Tuesday, December 21, 2010

Four Braid Challah

Challah braiding is one of those things that people can get very passionate about. Do you make your challah using three, four, or six strands? Do you bake your challah on baking sheets or in oval shaped challah pans? Water or egg? Fresh yeast or dry?

I make a four-braid challah, and I bake my challah on the heaviest baking sheets I can get my hands on. But I confess that I don't feel really passionate about my technique. When my eleven-year-old daughters braid the challah for me (which is almost every batch) one of them does it my way, and the other one prefers a three-strand braid.

You can read my challah recipe here. Tonight's topic is braiding, though. I asked Sarah and Malkie, my wonderfully helpful eleven-year-old twin daughters, to walk us through the process while I snapped away. Here's our lesson.

Step 1: Make your favorite challah dough. My recipe, for a sweet eggy challah, is here.

Step 2: Divide your challah into even portions. I make six challahs out of five pounds of flour.

Step 3: Divide each portion of dough once again into four even portions.You don't need to bring out the measuring scale, but do try to make them as even as possible.
One portion of dough, divided into four even pieces.

Step 4:  Roll each portion of dough into a long rope that is not at all lumpy. (My daughters do a much better job at this than I do. I rush this part and mine come out looking like a snake who just feasted on whole eggs.) We make ours about 12 inches long but you can make them longer if you like long and skinny challah, or shorter if you prefer yours more wide and squattish. 


Sarah's delicate hands rolling the dough into ropes.

Step 5: Once you have four ropes that are pretty even in length, line them up next to each other and pinch them together at the top.

Step 6: Take strand 1 and put it over strand 2, then under strand 3, and then over strand 4.

Step 7: Next, take strand 2 (which is now the first in line) and put it over strand 3, under strand 4, and over strand 1.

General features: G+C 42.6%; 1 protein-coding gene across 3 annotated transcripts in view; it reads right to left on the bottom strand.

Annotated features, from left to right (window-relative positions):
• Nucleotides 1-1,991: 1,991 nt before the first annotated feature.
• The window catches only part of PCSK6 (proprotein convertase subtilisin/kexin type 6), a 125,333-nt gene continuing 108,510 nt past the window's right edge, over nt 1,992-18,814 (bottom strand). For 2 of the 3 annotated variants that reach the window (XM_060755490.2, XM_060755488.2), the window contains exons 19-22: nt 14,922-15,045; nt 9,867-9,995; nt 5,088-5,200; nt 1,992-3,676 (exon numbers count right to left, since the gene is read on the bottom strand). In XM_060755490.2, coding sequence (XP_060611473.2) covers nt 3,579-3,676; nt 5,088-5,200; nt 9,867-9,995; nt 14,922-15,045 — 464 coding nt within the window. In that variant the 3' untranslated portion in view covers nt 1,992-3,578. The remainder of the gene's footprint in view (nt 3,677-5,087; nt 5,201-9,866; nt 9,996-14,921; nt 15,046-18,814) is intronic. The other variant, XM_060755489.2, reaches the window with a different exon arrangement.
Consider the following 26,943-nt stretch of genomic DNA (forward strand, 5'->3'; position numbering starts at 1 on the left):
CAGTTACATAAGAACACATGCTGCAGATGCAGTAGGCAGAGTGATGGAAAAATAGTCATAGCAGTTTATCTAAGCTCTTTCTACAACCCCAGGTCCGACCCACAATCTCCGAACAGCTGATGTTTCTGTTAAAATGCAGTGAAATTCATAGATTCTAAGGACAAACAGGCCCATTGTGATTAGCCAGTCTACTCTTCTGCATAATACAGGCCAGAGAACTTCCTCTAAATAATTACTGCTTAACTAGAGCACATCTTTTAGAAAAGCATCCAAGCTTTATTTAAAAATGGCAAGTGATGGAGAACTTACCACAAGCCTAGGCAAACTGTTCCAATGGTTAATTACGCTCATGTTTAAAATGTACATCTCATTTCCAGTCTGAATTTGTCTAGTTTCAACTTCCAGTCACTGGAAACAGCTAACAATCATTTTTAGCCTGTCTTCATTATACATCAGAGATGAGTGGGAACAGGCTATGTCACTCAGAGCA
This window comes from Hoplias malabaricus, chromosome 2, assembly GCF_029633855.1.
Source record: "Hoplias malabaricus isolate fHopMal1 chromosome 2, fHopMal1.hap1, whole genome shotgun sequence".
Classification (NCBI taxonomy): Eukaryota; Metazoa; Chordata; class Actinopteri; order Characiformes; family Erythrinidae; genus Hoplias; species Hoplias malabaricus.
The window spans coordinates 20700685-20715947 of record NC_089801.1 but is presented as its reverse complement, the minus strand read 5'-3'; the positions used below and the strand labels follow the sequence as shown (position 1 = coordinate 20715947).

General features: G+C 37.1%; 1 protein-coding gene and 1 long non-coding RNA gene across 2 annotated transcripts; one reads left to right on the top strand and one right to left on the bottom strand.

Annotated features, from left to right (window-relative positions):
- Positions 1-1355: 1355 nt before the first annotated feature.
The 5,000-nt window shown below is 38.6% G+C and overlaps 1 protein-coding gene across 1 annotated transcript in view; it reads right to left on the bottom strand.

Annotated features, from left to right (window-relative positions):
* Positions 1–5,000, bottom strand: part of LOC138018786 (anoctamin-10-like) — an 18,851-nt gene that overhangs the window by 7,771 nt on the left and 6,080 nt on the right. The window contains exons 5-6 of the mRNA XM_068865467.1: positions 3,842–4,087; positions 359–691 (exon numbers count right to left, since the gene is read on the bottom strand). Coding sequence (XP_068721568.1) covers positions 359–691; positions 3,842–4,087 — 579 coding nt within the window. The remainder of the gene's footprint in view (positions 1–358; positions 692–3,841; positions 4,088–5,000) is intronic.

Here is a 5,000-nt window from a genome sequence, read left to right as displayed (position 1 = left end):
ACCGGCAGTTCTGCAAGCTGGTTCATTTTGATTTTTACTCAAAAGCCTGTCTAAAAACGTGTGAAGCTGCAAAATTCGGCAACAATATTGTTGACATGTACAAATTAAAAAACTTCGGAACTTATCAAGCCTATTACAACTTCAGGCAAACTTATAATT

Steps 8 till whatever: Keep at it until you've worked your way through the entire length of each of the four strands.

Pinch the ends together tightly.

Finally, let it rise and brush with egg as directed by your recipe.


Malkie's challahs all in a row (these are three-strand braids)

Bake as directed.


See my post on Yeast Spotting.

Braiding on FoodistaBraiding

6 comments:

  1. These are beautiful, really good job. A lot of patience goes into properly doing the braid.

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  2. Your braiding looks wonderful.I came across your site from the foodieblogroll and I'd love to guide Foodista readers to your site. I hope you could add this braiding widget at the end of this post so we could add you in our list of food bloggers who blogged about how to braid breads,Thanks!

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  3. Thanks, Medifast. All credit goes to my daughters for the magnificent braiding!
    Alisa, thanks for letting me know about the braiding page on Foodista. I've added the widget.

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  5. Rivki, very nice job with the challah. I think I do my four braid a little differently. I do it like a six braid, but just with four strands, if that makes any sense . . . .

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  6. Pragmaticattic: thanks for the comment! I know just what you mean. I have seen four braid instructions that are more like the six braid technique. I like this one because its simple enough for my 11year olds, but I think your technique results in a really attractive challah.

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